It's a routine I've come to love and yet I never thought I would. For the first 6 weeks, even making it out of the house was some kind of Herculean task. Making it out of the house to be somewhere on time was nigh on impossible. And, like all things, now that I'm faced with the thought of giving it up, I know it's something I'm going to miss terribly.

A year seemed an absolute lifetime at the start. Sometimes I wondered how I'd even survive it. But now, as it's coming to an end, I feel sad. Little Monster and I have come such a long way this year. It has been both the best and worst year of my life rolled into one. He and I have grown and learned and changed and got to know each other. Sometimes I think I've grown and changed almost as much as he has. We've got through learning to sleep, learning to eat solid food, trips to hospital for him and for me, trying to walk, figuring out that construction is (nearly) as much fun as destruction, first paddles in the sea, first tastes of cake and so many other firsts that I can't count them.

I know that returning  to work is the right thing for me and I hope that nursery will be the right thing for Little Monster. We've survived the first step. I can't wait for the next one.

Monday, 3 December 2012

Skin and Bones

A couple of conversations with different people lately have left me thinking about family, what it means to be family, how to make and keep those strong, lifelong relationships of love and trust and honesty.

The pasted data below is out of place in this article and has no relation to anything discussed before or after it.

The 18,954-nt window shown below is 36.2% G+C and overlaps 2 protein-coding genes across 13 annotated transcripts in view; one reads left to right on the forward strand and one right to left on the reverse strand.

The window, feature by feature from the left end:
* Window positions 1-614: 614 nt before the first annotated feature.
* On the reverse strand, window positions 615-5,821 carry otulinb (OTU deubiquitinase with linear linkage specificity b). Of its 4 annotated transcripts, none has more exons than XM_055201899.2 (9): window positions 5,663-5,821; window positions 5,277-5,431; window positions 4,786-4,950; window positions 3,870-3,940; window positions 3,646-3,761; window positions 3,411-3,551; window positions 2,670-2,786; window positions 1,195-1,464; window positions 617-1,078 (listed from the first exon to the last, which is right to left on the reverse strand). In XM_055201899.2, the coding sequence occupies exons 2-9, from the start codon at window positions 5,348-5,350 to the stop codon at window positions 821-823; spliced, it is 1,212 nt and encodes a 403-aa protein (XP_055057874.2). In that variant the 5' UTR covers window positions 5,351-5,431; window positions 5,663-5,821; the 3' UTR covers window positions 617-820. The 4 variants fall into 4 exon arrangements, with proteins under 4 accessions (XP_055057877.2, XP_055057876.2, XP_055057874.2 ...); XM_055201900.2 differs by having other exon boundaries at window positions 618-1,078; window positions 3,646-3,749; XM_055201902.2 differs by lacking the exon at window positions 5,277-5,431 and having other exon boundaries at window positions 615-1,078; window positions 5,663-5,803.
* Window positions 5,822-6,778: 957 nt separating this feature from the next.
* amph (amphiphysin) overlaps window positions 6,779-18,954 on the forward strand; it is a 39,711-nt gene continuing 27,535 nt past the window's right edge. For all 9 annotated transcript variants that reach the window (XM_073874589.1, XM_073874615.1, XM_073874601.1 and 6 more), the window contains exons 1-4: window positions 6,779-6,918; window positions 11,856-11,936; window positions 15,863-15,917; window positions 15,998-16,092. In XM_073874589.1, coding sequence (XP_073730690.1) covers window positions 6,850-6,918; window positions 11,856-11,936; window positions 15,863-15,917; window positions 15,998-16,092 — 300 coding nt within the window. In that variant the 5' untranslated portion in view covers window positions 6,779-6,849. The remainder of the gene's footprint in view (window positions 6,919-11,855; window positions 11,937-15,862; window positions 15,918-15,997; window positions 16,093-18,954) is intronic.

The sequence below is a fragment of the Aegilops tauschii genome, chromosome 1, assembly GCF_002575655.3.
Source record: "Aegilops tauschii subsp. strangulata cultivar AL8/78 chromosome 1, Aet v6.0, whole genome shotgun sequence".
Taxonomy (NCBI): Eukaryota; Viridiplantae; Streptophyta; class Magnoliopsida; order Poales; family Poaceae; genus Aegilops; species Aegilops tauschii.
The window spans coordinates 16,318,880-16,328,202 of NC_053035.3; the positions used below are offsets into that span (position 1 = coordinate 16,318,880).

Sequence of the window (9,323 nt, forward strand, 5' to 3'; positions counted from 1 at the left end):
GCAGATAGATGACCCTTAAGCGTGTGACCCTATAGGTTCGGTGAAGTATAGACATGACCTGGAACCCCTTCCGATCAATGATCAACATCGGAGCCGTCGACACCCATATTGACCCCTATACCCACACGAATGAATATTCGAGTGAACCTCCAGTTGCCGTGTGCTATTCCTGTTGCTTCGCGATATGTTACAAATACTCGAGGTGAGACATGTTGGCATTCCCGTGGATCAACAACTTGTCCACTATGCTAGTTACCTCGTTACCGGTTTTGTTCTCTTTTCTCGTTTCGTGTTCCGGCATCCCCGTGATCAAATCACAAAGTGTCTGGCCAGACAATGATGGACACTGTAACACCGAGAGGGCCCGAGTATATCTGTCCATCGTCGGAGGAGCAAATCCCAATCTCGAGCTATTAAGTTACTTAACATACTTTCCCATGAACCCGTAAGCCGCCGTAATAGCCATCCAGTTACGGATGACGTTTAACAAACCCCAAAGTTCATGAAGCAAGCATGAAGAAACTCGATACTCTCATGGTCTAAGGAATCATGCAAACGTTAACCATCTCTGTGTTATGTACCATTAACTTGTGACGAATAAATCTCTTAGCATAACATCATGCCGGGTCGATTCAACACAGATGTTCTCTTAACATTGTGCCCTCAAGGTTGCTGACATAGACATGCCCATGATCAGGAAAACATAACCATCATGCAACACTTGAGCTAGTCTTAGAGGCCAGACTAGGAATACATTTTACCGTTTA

I think my whirlpool of thoughts stem from Little Monster, as they often do. I got to thinking about my blood relationships. What's great about them? What do I want to change? How do I nurture my relationship with Little Monster so that we can love and trust and be honest with each other into adulthood?

That last one is a really hard question. I'm lucky with my blood family. I have strong and loving relationships with them. That's not to say everything about our relationships is always perfect but there are many people out there who constantly struggle to have positive relationships with parents, siblings, extended family. I think there are a lot of reasons for it. Oftentimes, people are just different. They grate against each other and, with all the will in the world, they struggle to find common ground. Other times I think there's such a weight of expectation of what your family should be that it stops people from appreciating what they are.

For most of my adult life, for a number of reasons, I've been a big believer that families can be made, not just born and constructed from the same DNA. There is an urban term 'skin and bones' which refers to when your friends become your family. Some of the people I've met along the way fall in to that category. Some of them have been around most of my life. Some of them I've just met in the last few years. Some of them I've only ever met virtually. All of them are family to me because of what they are and what they mean. They are family because they don't judge me for what I tell them and they're family because I know they'll be there, physically or otherwise, no matter what happens. One of those family recently told me that a friend she met online is going to live with her. The circumstances that led to that inspire me on many levels and just make me believe more firmly in building family. Isn't the greatest accolade to choose someone to be family?


To build that kind of relationship with Little Monster, I know that I'm probably going to have to work harder at it than a lot of people. I'm not naturally open. I tend to keep things internalised, at least until I've resolved them. And there's a reasonable chance that Little Monster will inherit that from me, so I'll have to work doubly hard. But I know that I want to offer him that kind of relationship with me. If families are chosen and not born, I want him to choose me one day.